Miller: While the U.S. entangles itself in the nuclear negotiations, Iran is gaining a freer hand to assert its regional influence
He says United States is being outfoxed, not outgunned
Editor’s Note: Aaron David Miller is a vice president and distinguished scholar at the Woodrow Wilson International Center for Scholars and was a Middle East negotiator in Democratic and Republican administrations. He is author of the book, “The End of Greatness: Why America Can’t Have (and Doesn’t Want) Another Great President.” Follow him on Twitter. The opinions expressed in this commentary are his.
If I had to describe the U.S.-Iranian relationship in one word it would be “overmatched.”
We’re playing checkers on the Middle East game board and Tehran’s playing three-dimensional chess. Iran has no problem reconciling its bad and contradictory behavior while we twist ourselves into knots over our tough choices, all the while convincing ourselves that America’s policy on the nuclear issue is on the right track.
Iran isn’t 10 feet tall in this region, but by making the nuclear issue the be-all and end-all that is supposed to reduce Iran’s power, the United States is only making Tehran taller. Consider the following:
The U.S.-Iranian relationship is not symmetrical. It’s not as if we both are doing terrible things and are looking for a fair and equitable compromise to stop our respective bad behaviors. Iran is about to try a U.S. citizen and Washington Post reporter and we have made a judgment that even while we protest, we will keep the nuclear issue separated not just from this case but from Iran’s serial abuse of human rights, including the behavior of its Shia militias in Iraq. I can only hope there is a carefully orchestrated behind-the-scenes plan to have Iran release Jason Rezaian.
Human rights abuses
If not, we’re legitimizing a bad regime and compromising U.S. values and interests in the process by not ensuring that all Americans being held by Iran come out as part of the nuclear deal.
America is alienating some of our closest allies because of the Iran deal, and Iran is picking up new ones and bolstering relations with old ones who are growing more dependent because they see Iran’s power rising. Our friends aren’t perfect, particularly the Saudis and even the Israelis. But we need them precisely because Iran is rising.
Sadly, the administration is sending signals that cutting a deal on the nuclear issue takes precedence over their priorities. In the meantime, Iran’s allies, Bashar al-Assad’s Syria, Hezbollah and now the Houthis – not proxies, but instruments of convenience – see what’s happening and are willing to play and cooperate even more in the Iranian game.
The Russians, too, realize that the nuclear issue gives them cover to sell sophisticated missile defense systems and soon to export even more to gain influence and hard currency. We’re losing friends; Iran is gaining them. And in one of the cruelest ironies, Iran’s way back into the global economy is as a result of the very issue that made it such a pariah: the nuclear issue.
Syria and Iraq
As the Arab world melts down and lacks a traditional epicenter of strength and power, (Egypt, Iraq, Syria), Iran is rising. The argument here is not that Iran is taking over the Middle East. But in its zone of influence, a zone critical to the United States – Syria, Iraq, the Gulf, Yemen, Lebanon – it is expanding its influence, not contracting.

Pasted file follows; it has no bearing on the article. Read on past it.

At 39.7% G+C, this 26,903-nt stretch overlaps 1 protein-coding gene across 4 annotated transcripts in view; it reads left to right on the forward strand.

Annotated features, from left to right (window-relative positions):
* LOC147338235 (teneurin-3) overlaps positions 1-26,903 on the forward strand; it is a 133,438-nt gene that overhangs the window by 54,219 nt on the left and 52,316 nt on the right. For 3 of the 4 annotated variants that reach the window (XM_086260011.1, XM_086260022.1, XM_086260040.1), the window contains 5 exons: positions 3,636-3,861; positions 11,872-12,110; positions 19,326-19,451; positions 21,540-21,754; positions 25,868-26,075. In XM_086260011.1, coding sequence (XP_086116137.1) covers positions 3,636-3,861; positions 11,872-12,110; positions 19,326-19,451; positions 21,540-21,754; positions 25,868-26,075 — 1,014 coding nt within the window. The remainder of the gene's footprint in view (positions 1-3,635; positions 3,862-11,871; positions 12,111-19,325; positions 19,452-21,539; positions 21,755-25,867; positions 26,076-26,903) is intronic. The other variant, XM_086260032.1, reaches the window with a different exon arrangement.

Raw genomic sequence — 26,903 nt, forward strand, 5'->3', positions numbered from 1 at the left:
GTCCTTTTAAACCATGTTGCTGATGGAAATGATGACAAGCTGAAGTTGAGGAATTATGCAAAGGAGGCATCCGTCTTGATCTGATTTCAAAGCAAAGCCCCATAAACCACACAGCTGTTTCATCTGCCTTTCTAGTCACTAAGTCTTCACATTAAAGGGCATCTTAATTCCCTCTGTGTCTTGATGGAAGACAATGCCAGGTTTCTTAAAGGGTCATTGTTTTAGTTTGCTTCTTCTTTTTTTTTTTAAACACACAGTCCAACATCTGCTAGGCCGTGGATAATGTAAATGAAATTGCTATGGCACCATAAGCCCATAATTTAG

Washington doesn’t play this kind of game well. It is tripping all over itself trying to figure out how to combat ISIS in Syria and yet not empower al-Assad (no answer), how to combat ISIS in Iraq without favoring the Shia-dominated government and alienating Iraqi Sunnis (no answer)and how to backstop the Saudis in Yemen without enabling them to make matters worse through their airstrikes (no answer).
Iran has a much easier time managing contradictions. Indeed, it can use the threat of ISIS to keep the Americans away from weakening their ally al-Assad as well as expand its influence in Iraq under the guise of fighting a battle of mutual interest. Battle group naval assets to the Gulf of Aden notwithstanding, the United States is being outfoxed, not outgunned.
Don’t expect U.S. ships to stop those of Iran. As State Department spokesperson Marie Harf said, “There are reports about these U.S. ships that have been moved and I want to be very clear just so that no one has the wrong impression. They are not there to intercept Iranian ships. The purpose of moving them is only to ensure that the shipping lanes remain open and safe. I think there was some misreporting and confusion on this. I just want to be very clear that the purpose is not to do anything in terms of those Iranian ships.”
The nuke deal
It clearly makes sense to try to use diplomacy as a way to constrain Iran’s nuclear program. But we should have no illusions about two things. First, we won’t end Teheran’s nuclear weapons pretensions, and two, we are and will be enabling its rise in the region because of this nuclear diplomacy, not constraining it. One of the reasons the United States won’t strike al-Assad is for fear of emboldening ISIS, but the other is that we don’t want a proxy war with Iran in Syria.
As the Russians have made clear in their recent S-300 deal, the nuclear negotiations are only making Iran a more acceptable business partner. And the real fruits of the diplomacy haven’t even begun yet. Sanctions relief will make the mullahs more secure and give them the resources to buck up, not tamp down, their regional aspirations.
A mere six weeks ago, Israeli Prime Minister Benjamin Netanyahu – political magician par excellence – was riding high. With his Likud party clearing 30 seats, Netanyahu appeared ready again to dominate the Israeli political stage. And, with back-to-back-to-back victories, there seemed the possibility, should he last until 2018, of surpassing David Ben-Gurion as Israel’s longest-governing prime minister.